An auto loan is a personal loan used to purchase a car. It is typically secured by using the vehicle itself as collateral. The lender retains formal ownership of the vehicle until the loan is fully repaid, and he can seize the car if and when you fail to make your monthly payments as required by the terms of the agreement. The interest rates on car loans are often lower than those of other personal loans because the vehicle serves as security for the loan.
A car is an expensive acquisition that can mess up your finances if you don’t plan for it properly. Your goal should be to get the best financing deal that you can qualify for. Don’t pay a single cent that you can avoid. This means shopping around, comparing quotes from different lenders, and settling for only the very best offer on the table. Sounds like a hassle. But this is what it takes to get a good car loan deal that doesn’t empty your pockets in the long run. At MoneyWizard.ca, our experts will help you conduct your comparison shopping as simply and effectively as possible.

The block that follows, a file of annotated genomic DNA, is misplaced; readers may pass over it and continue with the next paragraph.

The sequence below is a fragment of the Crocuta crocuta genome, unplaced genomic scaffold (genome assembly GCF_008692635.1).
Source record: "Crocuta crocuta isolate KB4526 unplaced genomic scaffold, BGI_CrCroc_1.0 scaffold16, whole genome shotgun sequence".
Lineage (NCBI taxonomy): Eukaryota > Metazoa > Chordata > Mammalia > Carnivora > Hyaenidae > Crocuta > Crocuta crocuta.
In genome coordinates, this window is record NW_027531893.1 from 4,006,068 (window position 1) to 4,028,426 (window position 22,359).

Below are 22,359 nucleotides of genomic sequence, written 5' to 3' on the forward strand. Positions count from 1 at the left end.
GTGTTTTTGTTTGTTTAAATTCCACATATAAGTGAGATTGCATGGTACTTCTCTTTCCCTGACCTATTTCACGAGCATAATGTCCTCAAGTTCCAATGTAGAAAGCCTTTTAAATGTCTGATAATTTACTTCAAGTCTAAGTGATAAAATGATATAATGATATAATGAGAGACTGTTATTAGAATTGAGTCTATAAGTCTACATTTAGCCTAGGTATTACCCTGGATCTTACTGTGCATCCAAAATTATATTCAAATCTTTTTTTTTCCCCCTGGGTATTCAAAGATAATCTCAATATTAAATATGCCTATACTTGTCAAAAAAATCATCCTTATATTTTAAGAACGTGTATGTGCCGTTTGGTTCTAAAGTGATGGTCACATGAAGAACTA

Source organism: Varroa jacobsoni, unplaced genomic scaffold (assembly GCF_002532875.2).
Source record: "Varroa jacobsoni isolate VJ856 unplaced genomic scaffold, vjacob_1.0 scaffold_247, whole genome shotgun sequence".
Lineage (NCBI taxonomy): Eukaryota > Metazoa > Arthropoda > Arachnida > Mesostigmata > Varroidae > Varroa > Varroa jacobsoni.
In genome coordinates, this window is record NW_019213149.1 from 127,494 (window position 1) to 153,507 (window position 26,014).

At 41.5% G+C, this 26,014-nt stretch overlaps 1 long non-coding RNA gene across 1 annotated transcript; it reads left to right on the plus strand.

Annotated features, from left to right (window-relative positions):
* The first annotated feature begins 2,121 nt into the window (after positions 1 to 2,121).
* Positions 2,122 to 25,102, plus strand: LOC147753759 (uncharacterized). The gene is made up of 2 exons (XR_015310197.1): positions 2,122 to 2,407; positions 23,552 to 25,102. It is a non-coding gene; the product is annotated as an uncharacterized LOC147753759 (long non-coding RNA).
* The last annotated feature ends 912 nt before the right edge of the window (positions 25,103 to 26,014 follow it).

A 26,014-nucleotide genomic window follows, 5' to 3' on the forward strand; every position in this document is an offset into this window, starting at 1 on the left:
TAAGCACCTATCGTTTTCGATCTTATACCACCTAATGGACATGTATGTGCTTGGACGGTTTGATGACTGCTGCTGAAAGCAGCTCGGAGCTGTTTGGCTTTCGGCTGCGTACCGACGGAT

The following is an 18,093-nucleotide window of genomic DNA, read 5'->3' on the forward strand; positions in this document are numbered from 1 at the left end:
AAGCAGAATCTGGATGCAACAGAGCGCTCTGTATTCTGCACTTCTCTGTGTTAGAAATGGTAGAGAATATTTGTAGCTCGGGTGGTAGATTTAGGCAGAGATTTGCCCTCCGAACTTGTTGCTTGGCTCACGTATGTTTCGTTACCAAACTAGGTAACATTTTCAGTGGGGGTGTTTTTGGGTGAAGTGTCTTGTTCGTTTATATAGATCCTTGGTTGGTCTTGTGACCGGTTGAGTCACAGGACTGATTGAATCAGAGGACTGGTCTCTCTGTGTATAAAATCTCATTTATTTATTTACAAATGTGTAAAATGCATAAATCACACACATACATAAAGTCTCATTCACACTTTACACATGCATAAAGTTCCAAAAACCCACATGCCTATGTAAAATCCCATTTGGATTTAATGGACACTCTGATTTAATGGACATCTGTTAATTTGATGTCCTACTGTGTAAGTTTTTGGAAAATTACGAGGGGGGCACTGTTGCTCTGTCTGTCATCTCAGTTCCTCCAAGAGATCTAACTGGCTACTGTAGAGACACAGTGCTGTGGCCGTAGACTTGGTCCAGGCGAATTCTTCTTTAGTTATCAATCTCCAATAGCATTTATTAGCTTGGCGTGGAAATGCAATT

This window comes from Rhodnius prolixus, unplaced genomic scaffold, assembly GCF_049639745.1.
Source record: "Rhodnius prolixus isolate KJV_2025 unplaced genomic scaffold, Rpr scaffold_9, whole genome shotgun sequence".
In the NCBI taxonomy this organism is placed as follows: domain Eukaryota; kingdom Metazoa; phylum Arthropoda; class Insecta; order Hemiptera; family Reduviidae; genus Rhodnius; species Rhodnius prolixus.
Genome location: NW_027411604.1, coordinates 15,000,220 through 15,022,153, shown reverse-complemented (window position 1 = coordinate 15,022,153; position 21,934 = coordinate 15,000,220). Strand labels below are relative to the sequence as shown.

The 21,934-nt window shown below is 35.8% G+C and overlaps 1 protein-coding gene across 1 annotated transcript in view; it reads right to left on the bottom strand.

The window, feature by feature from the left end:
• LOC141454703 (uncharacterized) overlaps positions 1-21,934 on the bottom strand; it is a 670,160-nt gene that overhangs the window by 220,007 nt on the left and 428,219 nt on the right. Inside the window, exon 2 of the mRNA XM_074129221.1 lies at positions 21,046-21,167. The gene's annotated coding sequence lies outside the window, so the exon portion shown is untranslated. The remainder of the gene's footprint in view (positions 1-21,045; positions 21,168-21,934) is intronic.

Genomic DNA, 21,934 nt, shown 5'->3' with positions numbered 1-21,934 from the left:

First, keep in mind that even the nicest ride in a dealership’s lot is not an investment, not something worth breaking the bank for. In fact, by the time you finish paying off your car loan, your formerly brand-new car will have lost nearly 60 percent of its original market value. If you don’t play your cards right, you may end up with a car loan way bigger than the current value of your car. The financing tips that follow can help save you a lot of money.
1. Set A Budget.
We’d all love to drive around in the most luxurious and exotic automobiles on the market. Alas, we can’t all afford such indulgences. It is important to prepare a reasonable budget before heading out to the dealership so you can avoid going in over your head. Taking out a car loan is a big financial commitment. Don’t make it on impulse. Plan for it.